CIOS and the Challenge of Legacy Systems

by | Mar 18, 2024 | Risk, Security, Software

Legacy systems are like an old pair of slippers. They may be comfy and familiar, but after a while their soles will wear out and they will be out of style. If you don’t get a new pair, your feet may become injured.

The risks an old pair of slippers presents are minimal compared to what a legacy system can do to a company. It can lead to security issues, a lack of productivity, and inefficient operations. It can cause an organization to fall behind the competition negatively affecting entire corporations.

As a CIO, it’s your responsibility to keep systems updated. Read on to learn about the challenges of legacy systems and how to ensure your company is keeping up with today’s technology trends.

What are Legacy Systems?

Legacy systems are outdated platforms companies use for business. They may have once served as a vibrant backbone for the organization, but they have become outdated after years of use. They may no longer be supported by vendors or manufacturers.

Many companies continue using legacy systems because they are comfortable using them, and they don’t want to disrupt their business by changing them out. However, these systems pose countless risks. They slow down business processes, and cost companies more money in the long run.

What Risks are Associated with Legacy Systems?

Legacy systems pose countless risks. However, some solutions will keep your organization up to date and forgo the need to change the entire system. Here are some to consider.

Security Risks

Many legacy systems are not updated to meet modern security threats.  They make companies vulnerable to cyberattacks that can compromise sensitive information, damage their equipment, and lead to significant shutdowns.

A CIO can reduce security risks with regular updates and patches. They may also consider investing in tools that add protection to existing devices.

Inefficient Operations

Legacy systems often run slowly. They can lead to inefficient operations that cost businesses time and money.

Companies can make systems more efficient by integrating new technologies. The updates will streamline workflows, increase productivity, and lower the cost of doing business.

Increased Maintenance

As systems get older, they break down more often. Their components are harder to find, and therefore more costly. They cost businesses money in repairs and downtime.

Businesses can avoid expensive maintenance by gradually migrating to newer technology. They must keep a log of their hardware and software, so they are prepared for maintenance issues. They can make seamless transitions as necessary.

Integration Challenges

Organizations can solve the issues presented by a legacy system by integrating new technology. However, custom coding and other costly resources are often needed for seamless integration.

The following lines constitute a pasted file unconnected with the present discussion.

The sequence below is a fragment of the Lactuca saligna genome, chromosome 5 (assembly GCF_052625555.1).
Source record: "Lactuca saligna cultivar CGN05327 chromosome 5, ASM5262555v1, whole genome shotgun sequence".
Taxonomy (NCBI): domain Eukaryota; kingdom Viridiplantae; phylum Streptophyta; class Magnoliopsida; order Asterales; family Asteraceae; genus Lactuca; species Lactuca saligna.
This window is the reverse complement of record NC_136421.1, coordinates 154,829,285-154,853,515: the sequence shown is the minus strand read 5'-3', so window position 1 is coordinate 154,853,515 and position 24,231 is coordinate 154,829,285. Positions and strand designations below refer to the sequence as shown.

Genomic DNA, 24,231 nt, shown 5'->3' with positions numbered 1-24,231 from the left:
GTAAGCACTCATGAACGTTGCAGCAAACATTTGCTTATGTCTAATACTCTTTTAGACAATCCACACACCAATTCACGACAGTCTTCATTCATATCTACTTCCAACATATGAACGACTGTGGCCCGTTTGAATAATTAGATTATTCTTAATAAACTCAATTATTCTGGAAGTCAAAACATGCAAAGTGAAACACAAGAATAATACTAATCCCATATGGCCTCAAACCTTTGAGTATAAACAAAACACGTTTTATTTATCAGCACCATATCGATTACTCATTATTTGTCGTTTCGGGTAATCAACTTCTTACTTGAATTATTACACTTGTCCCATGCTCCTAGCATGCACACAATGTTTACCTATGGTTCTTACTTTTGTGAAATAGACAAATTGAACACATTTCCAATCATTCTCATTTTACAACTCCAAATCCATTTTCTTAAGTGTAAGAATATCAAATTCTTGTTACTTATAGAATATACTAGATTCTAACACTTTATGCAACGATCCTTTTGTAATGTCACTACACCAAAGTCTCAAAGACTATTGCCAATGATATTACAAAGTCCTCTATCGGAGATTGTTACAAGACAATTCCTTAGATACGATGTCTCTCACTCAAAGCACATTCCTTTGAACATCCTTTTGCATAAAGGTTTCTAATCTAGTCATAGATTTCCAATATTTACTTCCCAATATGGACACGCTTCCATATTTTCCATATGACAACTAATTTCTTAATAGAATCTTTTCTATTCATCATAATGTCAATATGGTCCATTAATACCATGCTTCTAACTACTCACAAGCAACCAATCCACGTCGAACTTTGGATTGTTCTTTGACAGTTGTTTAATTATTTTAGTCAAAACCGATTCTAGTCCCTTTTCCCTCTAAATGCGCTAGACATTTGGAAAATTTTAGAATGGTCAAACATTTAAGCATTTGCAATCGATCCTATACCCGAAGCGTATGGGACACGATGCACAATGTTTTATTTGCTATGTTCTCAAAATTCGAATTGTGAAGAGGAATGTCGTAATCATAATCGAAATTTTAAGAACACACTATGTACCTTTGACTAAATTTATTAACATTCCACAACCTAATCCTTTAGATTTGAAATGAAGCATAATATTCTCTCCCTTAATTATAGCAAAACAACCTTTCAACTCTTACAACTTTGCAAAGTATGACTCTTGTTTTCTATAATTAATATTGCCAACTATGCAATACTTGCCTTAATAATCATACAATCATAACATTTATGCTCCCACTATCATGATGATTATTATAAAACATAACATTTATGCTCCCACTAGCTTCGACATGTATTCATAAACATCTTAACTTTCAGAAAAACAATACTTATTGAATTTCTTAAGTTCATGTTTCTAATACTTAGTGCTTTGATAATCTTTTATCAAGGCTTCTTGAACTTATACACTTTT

Middleware or APIs (Application Programming Interfaces) may be ideal solutions. They will streamline communication between legacy systems and new technology. They will minimize the need for custom coding and other expensive resources.

Compliance Issues

Legacy systems may not meet updated compliance regulations like CCPA (California Consumer Privacy Act) and GDPR (General Data Protection Regulation). They can cause companies thousands of dollars in fines. They can damage the organization’s reputation.

Companies must ensure compliance by conducting regular audits. They must identify gaps in their system and address them. They may need to migrate to new systems or add additional technology that ensures they are up to date with the latest compliance regulations.

Types of Legacy System Migration

The risks of legacy systems make migration necessary. Three types of legacy system migration will help your organization handle the transformation smoothly. They include:


Also called the lift and shift method, this solution involves moving a legacy system to a new hardware environment or cloud platform without changing its code or functions. It’s a fast and cost-effective option. However, it does not address the system’s underlying issues.


Refactoring involves making small changes to a system without altering its external functionality. It allows legacy systems to adapt to new cloud-based environments while minimizing disruptions. It improves performance and reduces expenses.


Rearchitecting involves making major changes to the system so the organization can optimize new technologies and platforms. It requires altering codes for improved performance and scalability that align with modern systems. It ensures your applications will be responsive to changing demands.

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Additional Resources

From Legacy Systems to Hyperautomation: How IT Leaders Can Modernize Their IT Structure

Why Replacing Legacy Systems with a Cloud Solution is Now Mission Critical

5 Costs of Legacy ERP: Why Legacy ERP May Actually Be Costing You More


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